Student Noah Hearne the first time he’d held a Robin (Erithacus rubecula) during the Biology Field Course. Photo by A. Gosler with permission from Noah Hearne.

By Andrew G Gosler and Stephen M Tilling.

Read the article here.

There is a widespread concern that young people know less about nature than previous generations did at a similar age. Evidence for this decline has come from numerous studies and anecdotes, which have focused on the lack of specific knowledge, such as an ability to identify kinds of plants or animals. Such studies fail to address the deeper root of the concern, which is that the decline in knowledge suggests that nature is no longer relevant in people’s lives.

To understand this further therefore we assessed people’s awareness of nature, what we call nature’s ‘salience’, rather than their specific knowledge of it. Over two years, we asked 149 18-19 year-old British-resident biology students to fill out a questionnaire prior to participating in a field-course. Students were asked to provide names of any five wild species (kinds) of birds, trees, butterflies, mammals and wildflowers, and whether they were native or introduced. We also collected information on the students’ background, education and sources of knowledge.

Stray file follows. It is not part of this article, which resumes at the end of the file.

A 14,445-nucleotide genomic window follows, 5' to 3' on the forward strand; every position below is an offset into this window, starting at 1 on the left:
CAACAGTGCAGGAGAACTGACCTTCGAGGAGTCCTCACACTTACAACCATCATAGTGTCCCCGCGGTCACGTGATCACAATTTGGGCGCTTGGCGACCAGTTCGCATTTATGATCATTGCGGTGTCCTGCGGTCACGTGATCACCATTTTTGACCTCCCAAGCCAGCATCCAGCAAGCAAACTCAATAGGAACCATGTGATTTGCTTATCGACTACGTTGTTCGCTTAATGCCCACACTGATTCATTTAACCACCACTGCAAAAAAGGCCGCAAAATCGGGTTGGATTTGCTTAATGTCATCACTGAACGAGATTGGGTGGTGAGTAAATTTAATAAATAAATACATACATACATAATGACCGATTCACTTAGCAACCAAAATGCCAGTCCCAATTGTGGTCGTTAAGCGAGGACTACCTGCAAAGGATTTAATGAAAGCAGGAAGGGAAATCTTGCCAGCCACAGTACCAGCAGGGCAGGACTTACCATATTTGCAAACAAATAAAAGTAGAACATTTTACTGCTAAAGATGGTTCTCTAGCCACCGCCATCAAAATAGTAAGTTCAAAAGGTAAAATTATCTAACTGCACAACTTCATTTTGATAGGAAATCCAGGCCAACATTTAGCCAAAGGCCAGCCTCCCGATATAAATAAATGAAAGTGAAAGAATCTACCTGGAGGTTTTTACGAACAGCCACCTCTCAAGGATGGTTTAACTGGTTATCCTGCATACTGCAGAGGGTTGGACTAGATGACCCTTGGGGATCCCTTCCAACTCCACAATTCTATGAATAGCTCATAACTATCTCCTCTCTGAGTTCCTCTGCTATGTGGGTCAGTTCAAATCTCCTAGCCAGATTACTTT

We found that although most students could name five British birds, their best-known group, only about half could name them at species level (for example, the species ‘mallard’ rather than group ‘duck’). For butterflies, their least-known group, few could correctly name five British species, and about half couldn’t name any. Whilst knowledgeable students were more likely to be self-motivated, we found that those who named more species overall were more likely to have learned about nature from members of their family than from schoolteachers. However, whether students had been raised in the town or country made an important difference to the ways in which family, teachers and other factors influenced their knowledge. Teachers were especially important for those growing up in an urban area. Birds played a key role. Students who knew about birds were more likely to know plants and other animals, and their overall knowledge was reflected by the birds they chose to name: knowledgeable students were more likely to name rarer birds, and to have native species as their favourite birds.

Our findings indicate the complexity of influences on nature’s salience for young people, which should be born in mind when considering the role of formal education in raising environmental awareness.